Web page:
“It is so I can really focus on the game,” she said and laughed. “When I have to go by myself, I feel like I’m with my friends because we all have the Pacers in common.”
More than 400 people came for the sights and the sounds of the game. One day after an Indianapolis 500 without fans, it seems like this city has now seen everything.
“First-time ever,” fan Barb Weimer said. “This is a great way to come, get out and see some sports.”
Weimer came with her daughter and her sister, the one who convinced her to become an usher at Pacer games this year before they were both laid off this spring.
“We did it because we just love watching the games and thought that would be a great thing and it ended up great,” Weimer said.
The watch party came together in just days, a partnership between the Indians who take home the money from the concessions and the Indiana Sports Corp that is putting all proceeds from ticket sales toward its youth programs, which have been hit hard by the pandemic.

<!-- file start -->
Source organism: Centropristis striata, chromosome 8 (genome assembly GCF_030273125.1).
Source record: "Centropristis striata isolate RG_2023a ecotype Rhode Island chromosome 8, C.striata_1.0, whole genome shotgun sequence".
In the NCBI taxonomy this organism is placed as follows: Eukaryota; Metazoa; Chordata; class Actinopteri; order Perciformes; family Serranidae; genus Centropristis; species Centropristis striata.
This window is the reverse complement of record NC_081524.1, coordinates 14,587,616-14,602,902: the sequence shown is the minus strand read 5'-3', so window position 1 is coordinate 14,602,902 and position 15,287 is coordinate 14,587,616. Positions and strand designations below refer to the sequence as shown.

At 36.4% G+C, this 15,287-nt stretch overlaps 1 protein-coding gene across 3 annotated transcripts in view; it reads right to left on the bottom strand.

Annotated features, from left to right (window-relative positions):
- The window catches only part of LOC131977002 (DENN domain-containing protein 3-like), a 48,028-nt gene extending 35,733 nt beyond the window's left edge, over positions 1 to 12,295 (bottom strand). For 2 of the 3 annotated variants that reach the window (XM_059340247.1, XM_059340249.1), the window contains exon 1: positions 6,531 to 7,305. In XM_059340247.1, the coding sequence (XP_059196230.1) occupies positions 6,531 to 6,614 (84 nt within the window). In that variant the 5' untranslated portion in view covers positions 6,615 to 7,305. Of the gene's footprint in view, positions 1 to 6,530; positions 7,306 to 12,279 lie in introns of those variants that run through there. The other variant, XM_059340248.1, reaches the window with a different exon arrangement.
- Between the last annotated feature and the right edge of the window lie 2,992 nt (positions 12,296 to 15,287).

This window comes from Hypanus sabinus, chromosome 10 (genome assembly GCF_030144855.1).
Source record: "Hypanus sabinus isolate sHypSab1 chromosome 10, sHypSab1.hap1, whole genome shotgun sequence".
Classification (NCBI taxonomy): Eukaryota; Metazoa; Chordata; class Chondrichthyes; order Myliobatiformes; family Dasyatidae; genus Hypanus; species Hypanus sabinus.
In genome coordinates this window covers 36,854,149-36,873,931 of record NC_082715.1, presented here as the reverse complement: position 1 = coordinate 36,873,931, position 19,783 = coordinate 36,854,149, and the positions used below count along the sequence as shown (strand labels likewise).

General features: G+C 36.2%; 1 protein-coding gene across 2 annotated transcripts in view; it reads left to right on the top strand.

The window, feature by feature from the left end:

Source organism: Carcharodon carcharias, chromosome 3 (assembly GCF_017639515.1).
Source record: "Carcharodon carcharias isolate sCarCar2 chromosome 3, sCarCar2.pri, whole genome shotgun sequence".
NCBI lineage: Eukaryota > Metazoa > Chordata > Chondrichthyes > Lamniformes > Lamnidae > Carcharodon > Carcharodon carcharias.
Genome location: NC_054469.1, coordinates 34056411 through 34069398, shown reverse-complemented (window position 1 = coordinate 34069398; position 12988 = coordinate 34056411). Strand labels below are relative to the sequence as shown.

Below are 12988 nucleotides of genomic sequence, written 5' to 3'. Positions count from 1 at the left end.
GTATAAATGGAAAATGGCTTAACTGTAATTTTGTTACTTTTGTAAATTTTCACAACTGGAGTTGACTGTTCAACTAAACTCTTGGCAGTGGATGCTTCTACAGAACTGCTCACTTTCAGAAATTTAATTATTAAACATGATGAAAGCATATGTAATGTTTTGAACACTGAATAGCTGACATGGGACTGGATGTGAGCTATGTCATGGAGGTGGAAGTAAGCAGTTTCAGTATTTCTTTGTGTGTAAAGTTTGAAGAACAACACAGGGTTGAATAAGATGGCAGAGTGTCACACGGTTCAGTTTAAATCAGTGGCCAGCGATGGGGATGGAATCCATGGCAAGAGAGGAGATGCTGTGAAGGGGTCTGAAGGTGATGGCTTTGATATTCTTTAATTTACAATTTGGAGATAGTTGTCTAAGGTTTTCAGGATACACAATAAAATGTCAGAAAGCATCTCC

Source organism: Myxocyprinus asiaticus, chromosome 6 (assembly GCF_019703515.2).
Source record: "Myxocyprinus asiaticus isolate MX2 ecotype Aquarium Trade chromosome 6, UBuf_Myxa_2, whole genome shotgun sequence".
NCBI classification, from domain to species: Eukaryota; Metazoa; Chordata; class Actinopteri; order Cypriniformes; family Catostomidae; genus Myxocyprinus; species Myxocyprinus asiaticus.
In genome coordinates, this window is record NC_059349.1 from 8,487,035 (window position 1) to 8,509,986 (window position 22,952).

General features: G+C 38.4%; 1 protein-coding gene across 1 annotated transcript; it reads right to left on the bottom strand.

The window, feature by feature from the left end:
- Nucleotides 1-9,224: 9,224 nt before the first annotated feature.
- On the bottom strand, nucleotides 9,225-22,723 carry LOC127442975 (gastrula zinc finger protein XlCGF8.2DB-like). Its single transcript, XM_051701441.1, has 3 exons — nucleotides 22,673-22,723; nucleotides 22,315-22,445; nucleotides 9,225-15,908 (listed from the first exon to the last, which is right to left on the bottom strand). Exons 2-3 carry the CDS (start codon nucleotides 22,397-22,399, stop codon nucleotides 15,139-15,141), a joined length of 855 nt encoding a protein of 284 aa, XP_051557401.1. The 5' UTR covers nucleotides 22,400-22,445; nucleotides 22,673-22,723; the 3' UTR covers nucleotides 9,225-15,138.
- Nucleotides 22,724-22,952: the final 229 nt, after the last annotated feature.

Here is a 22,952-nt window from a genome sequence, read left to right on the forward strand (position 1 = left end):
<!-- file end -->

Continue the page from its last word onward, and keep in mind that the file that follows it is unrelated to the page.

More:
Temperatures were taken at the entrance. Masks were required when roaming around. No cash transactions were allowed. Families were placed in seats with plenty of distance between each other.
The Marion County Department of Public Health approved all plans.
“At the end of the day, Pacers fans are sports fans,” said Brett Kramer, director of public relations for Indiana Sports Corp. “If you’re a sports fan, you love baseball, you love the ballpark. Getting to watch it outside, that’s unique and that’s fun especially since it’s the playoffs. That can make the experience even better for them.”
With Pacemates, the Pacers High Octane Drumline and Pacers mascot Boomer, the in-game experience seemed familiar to Pacers fans. But Monday night, they were 400 feet and an outfield fence away from the action on the big screen.
“It’s fun,” Eckleman said. “It’s close enough, especially with all the other fans around.”